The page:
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Publication Number:  FHWA-HRT-14-085    Date:  June 2014
Publication Number: FHWA-HRT-14-085
Issue No: Vol. 1 No. 1
Date: June 2014

 

Articles

PDF Version (1.59 MB)

In this Issue:

Drivers review the appropriate vehicle formation for collecting data for a speed harmonization test drive. Test drives involve three equipped vehicles and up to three probe vehicles.
Drivers review the appropriate vehicle formation for collecting data for a speed harmonization test drive. Test drives involve three equipped vehicles and up to three probe vehicles.

 

HRDO Begins Data Collection on I-66 for Speed Harmonization Field Experiment

 

On April 27, 2014, FHWA’s Office of Operations Research and Development (HRDO) deployed four microwave radar detection trailers on Interstate 66 (I-66), eastbound between Route 7 and Fairfax Drive. The goal of the study is to begin preliminary data collection and algorithm testing for FHWA’s Office of Research and Development’s speed harmonization field experiment. Speed harmonization is a method by which speeds of vehicles approaching a bottleneck are slightly decreased in order to smooth traffic flow, reduce stop and go traffic, and slow the onset of major congestion.

 

Researchers will calculate an optimal speed and use a remote server at Turner-Fairbank Highway Research Center (TFHRC) to broadcast it to three vehicles in live traffic on I-66 eastbound during the evening peak period. The vehicles are equipped with connected and automated vehicle technologies. The experiment is scheduled to take place over six days during a test window from May 20 to July 18, 2014.

 

These equipped vehicles are prepped for a speed harmonization test drive.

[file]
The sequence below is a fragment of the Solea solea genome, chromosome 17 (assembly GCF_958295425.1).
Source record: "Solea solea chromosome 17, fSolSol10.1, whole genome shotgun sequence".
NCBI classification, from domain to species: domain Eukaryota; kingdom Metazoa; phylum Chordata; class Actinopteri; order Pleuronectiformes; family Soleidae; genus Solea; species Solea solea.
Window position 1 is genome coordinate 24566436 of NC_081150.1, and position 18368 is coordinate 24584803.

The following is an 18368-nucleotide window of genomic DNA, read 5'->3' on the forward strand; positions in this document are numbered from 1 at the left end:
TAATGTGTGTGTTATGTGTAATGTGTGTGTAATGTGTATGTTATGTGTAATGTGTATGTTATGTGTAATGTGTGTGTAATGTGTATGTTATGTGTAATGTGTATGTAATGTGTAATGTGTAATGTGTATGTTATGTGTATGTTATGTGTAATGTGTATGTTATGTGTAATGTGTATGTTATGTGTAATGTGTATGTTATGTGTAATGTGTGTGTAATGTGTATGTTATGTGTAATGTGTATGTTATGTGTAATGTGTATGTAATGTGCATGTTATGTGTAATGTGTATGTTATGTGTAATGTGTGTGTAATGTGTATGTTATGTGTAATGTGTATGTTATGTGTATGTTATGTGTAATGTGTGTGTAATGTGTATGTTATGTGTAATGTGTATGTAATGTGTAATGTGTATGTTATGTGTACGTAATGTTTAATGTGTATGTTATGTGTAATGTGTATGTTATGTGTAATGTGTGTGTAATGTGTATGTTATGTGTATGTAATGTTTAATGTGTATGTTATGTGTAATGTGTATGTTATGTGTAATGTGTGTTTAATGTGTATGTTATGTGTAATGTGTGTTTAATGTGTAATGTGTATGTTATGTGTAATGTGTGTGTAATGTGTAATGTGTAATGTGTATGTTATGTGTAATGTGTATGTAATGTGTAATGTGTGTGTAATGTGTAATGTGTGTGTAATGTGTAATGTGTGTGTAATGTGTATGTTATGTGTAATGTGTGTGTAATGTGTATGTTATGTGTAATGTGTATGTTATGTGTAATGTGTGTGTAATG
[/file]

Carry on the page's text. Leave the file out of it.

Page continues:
These equipped vehicles are prepped for a speed harmonization test drive.

 

During data collection, the project team has been conducting test runs with the three equipped vehicles and up to three “probe vehicles” to measure the impact of adjusted speeds on traffic, both upstream and downstream. As a result, researchers are testing variations of the algorithm to measure performance under different operational conditions. Preliminary results demonstrate viable communication between infrastructure and vehicle to achieve speed harmonization. To learn more, contact Joe Bared at joe.bared@dot.gov, or Dan Dailey at dan.dailey.ctr@dot.gov.

 

HRDO Prepares Guidance on Bottleneck Treatments

 

In coordination with FHWA’s Office of Operations (HOP), HRDO is developing a draft report on defining and identifying congestion and bottlenecks and screening bottleneck countermeasures. The report, which is geared toward States and metropolitan planning organizations (MPOs), will include an analysis of the causes of congestion in order to refine the existing “congestion pie chart.” In addition, the report will analyze the effects of five bottleneck solutions: increased acceleration lane lengths in merge sections; dynamic junction control on freeways; dynamic lane use groupings at signalized intersections; dynamic hard shoulder running for improved merge performance between interchange terminals; and reducing lane widths to add a travel lane in multilane freeway sections. The analysis tools being developed under this project will help agencies identify congestion and bottlenecks on their roadways, understand the causal composition of congestion, and predict short-term occurrences of bottlenecks. For more information, contact Joe Bared at joe.bared@dot.gov, or Neil Spiller at neil.spiller@dot.gov.

 

HRDO Develops Draft Report on Active Traffic Management on I-66 for the Virginia Department of Transportation

 

In coordination with HOP staff and Kris Milster of the Florida Division Office, HRDO has completed a draft report detailing the application of the new Highway Capacity Manual methodology for operational analysis of the I-66 Active Traffic Management (ATM) application. The draft report includes details of data collection and calibration efforts as well as an analysis of eastbound operations on I-66 for comparing current conditions to projected post-implementation conditions. Preliminary estimates of the impact of the queue warning system indicate average travel time and vehicle-hours delay reductions of up to 7 percent. The project team used the FREEVAL-ATDM tool to conduct the analysis. For more information, contact Michael Maness at michael.maness.ctr@dot.gov, or Joe Bared at joe.bared@dot.gov.